We get a lot of clients coming to us when the original designer disappears or the in house designer gets so busy with their real job that the company decides to outsource. When we take on a new client, there are three essentials for a business web site that we go over with them:
- Look. Too many people stop with just this basic tenet of web design: having a nice look. What does it mean to have a nice look? The elements of the site need to flow together. There should be a cohesive look to the site with a logo and color scheme that build and reinforce the brand. A clean, simple site is more attractive and more likely to engage your web visitors. Take your logo (or create one if need be) and use the colors and font to determine other key elements. When choosing colors and images or photos, consider your target market and what they are attracted to.
- Usability. We’ve seen way too many sites that look fantastic but aren’t user-friendly. If you want to build a site that actually helps your business, it needs to be usable. Building a user-friendly site means the first question you need to ask yourself is, what do you want people to do? If the goal is to get the visitor to make a purchase, the navigation and purchasing experience need to be very easy to accomplish and should make it clear how to add something to your cart, how to proceed to check out, etc. If the goal is to get someone to call you, make sure you have the phone number as the call to action. I often tell the story of the customer who said his goal was to educate the consumer . . . “well ultimately I want them to call me”, he said. “Where’s your phone number?” I replied.
- have a search friendly site. Search Engine Optimization is an ongoing task that can become quite expensive. But every web site and every page on a web site should be search-friendly. This simply means to keep in mind your key words as you write the content, name images, and create meta-tags. The Internet is not a field of dreams. If you build it, you also have to market it and provide ways for people to know what you’re about. If you use your key words in your site properly, you’ll have a search-friendly site that will help to drive more people to it.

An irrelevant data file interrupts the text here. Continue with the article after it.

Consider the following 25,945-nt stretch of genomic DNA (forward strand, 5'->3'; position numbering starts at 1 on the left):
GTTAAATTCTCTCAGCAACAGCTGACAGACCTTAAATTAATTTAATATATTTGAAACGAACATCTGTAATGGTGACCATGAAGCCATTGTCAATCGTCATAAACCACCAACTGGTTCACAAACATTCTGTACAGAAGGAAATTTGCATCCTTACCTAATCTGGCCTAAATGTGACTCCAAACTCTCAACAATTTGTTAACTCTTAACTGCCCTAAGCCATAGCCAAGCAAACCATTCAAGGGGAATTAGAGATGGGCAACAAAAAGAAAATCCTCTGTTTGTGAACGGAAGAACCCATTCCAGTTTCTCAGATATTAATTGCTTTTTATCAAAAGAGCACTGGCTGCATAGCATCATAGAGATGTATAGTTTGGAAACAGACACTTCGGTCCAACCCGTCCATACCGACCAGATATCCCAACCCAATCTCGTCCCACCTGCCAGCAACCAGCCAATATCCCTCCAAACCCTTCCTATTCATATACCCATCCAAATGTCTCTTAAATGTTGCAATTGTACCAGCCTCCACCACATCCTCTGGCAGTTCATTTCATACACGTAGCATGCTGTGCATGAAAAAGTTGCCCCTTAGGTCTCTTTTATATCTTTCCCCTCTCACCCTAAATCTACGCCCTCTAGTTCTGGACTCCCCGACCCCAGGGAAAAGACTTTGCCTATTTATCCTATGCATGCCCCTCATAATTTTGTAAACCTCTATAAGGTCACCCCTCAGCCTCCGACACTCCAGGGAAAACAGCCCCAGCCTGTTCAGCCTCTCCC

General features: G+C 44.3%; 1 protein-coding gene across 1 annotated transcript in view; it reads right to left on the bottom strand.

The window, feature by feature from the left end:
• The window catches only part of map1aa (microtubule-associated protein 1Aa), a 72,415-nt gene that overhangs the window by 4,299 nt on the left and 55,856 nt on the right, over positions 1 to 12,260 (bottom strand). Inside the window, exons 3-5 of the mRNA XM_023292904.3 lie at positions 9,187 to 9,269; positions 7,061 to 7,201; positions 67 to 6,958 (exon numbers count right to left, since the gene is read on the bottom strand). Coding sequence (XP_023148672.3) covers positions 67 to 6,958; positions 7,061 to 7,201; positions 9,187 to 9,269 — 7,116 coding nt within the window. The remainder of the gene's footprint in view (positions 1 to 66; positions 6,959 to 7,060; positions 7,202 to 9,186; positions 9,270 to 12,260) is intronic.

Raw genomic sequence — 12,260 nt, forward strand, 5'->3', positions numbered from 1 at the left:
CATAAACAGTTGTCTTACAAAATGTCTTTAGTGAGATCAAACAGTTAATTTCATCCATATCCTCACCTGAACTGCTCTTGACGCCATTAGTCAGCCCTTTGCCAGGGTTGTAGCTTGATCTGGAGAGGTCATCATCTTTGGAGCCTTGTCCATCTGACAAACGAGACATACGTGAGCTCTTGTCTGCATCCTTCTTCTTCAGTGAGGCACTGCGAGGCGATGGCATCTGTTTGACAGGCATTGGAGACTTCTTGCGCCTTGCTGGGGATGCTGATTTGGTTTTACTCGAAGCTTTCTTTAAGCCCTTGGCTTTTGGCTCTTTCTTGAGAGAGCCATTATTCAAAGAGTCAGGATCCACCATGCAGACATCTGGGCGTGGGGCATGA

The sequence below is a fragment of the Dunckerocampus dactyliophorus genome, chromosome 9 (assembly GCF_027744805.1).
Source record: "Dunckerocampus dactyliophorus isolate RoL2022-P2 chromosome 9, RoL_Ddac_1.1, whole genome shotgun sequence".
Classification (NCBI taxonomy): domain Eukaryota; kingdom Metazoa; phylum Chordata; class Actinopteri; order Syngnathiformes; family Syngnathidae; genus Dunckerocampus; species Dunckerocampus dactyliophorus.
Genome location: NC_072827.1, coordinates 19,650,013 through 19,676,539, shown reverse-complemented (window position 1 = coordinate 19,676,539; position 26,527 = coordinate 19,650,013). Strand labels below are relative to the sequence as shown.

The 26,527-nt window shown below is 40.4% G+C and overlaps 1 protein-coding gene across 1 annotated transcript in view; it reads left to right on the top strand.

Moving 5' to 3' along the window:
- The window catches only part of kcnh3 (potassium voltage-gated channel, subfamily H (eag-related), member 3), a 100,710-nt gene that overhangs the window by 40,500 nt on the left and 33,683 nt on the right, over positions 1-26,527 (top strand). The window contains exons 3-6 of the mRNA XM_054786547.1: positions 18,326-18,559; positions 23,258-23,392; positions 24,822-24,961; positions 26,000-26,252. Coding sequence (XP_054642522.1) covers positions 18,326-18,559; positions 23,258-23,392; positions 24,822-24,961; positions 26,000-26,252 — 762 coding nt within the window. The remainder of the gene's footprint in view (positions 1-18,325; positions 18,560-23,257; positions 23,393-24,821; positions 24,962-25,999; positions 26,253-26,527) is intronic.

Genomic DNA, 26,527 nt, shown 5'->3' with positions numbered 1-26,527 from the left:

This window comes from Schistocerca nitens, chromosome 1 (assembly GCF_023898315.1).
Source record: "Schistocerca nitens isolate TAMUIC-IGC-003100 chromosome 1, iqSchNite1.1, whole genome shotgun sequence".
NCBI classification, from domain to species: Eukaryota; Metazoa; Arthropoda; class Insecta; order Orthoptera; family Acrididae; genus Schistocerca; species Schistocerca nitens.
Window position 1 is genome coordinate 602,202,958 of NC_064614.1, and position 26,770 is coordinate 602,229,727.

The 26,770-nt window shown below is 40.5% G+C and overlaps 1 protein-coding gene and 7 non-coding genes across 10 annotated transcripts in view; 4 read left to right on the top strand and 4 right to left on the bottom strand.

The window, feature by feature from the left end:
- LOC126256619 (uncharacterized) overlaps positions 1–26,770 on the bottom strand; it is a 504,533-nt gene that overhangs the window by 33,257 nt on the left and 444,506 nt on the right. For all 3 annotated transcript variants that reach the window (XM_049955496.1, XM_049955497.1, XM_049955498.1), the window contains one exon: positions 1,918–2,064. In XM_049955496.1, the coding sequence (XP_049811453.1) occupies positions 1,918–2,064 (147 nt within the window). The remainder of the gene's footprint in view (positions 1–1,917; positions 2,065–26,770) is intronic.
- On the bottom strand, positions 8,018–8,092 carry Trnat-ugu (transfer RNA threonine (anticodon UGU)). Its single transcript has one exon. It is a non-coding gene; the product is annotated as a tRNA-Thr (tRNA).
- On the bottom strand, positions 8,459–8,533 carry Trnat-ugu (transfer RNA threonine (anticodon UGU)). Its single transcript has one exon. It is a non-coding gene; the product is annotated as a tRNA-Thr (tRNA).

Search-Friendliness. Having a nicely designed, usable site gets you no where unless you also
Once you have established your site on the Internet and have traffic coming to your site, what do you do? Your site must be usable.
First question to ask yourself: What do I want people to do? Put another way, the question can be “What are the expected outcomes?” It isn’t always “more sales” but that might be your answer. It might also be more newsletter subscribers or perhaps more blog comments or even more requests for information.
Once you have determined the desired outcome, you can begin to plan around it. Each page should have one desired outcome for maximum usability. The next step is then to determine how all the pages fit together into one cohesive site. For example, if you are a realtor selling homes, you probably want to move one group of people towards the buyer’s information pages and another group of people to the seller’s information. Once a prospective home seller is in the right section (the expected outcome of the home page was to move buyers to buyers’ info and sellers to sellers’ info) the goal of one page might be to request an evaluation of the home’s value. Another page might be intentioned to show ranges of prices for homes in an area and then ask them to call for a detailed analysis.
The next step, the one that is often skipped, is to test it. If you are indeed a realtor, get some sellers to go through your site while you watch. Find out if they can indeed accomplish what you want them to. Then get a buyer to go through your site. Give them a specific task to accomplish. See if they can do it. If the testing has good results, pat yourself on the back and launch. If the results aren’t so good, you probably need to go back and repeat steps 1 and 2 until you get the desired results.
Just because you “hit it” with your site and get the results you want, don’t stop looking at how you can make it even better.
Have you ever tested your web site to see if it actually works? We’ve seen some beautifully designed web sites that just don’t work. This goes back, in part to my last blog on having a Call to Action on each page. But it also goes beyond that. Once you have a call, you have to determine if people can actually accomplish it.
A couple of years ago, we decided that since we want people to call us, we should move our phone number from being buried in the footer of the page up to shouting it in the header. Within a week I had confirmation from a new customer that having the phone number up high and large helped us land the job. That’s mean by web site usability testing. Can people actually do what you want them to do?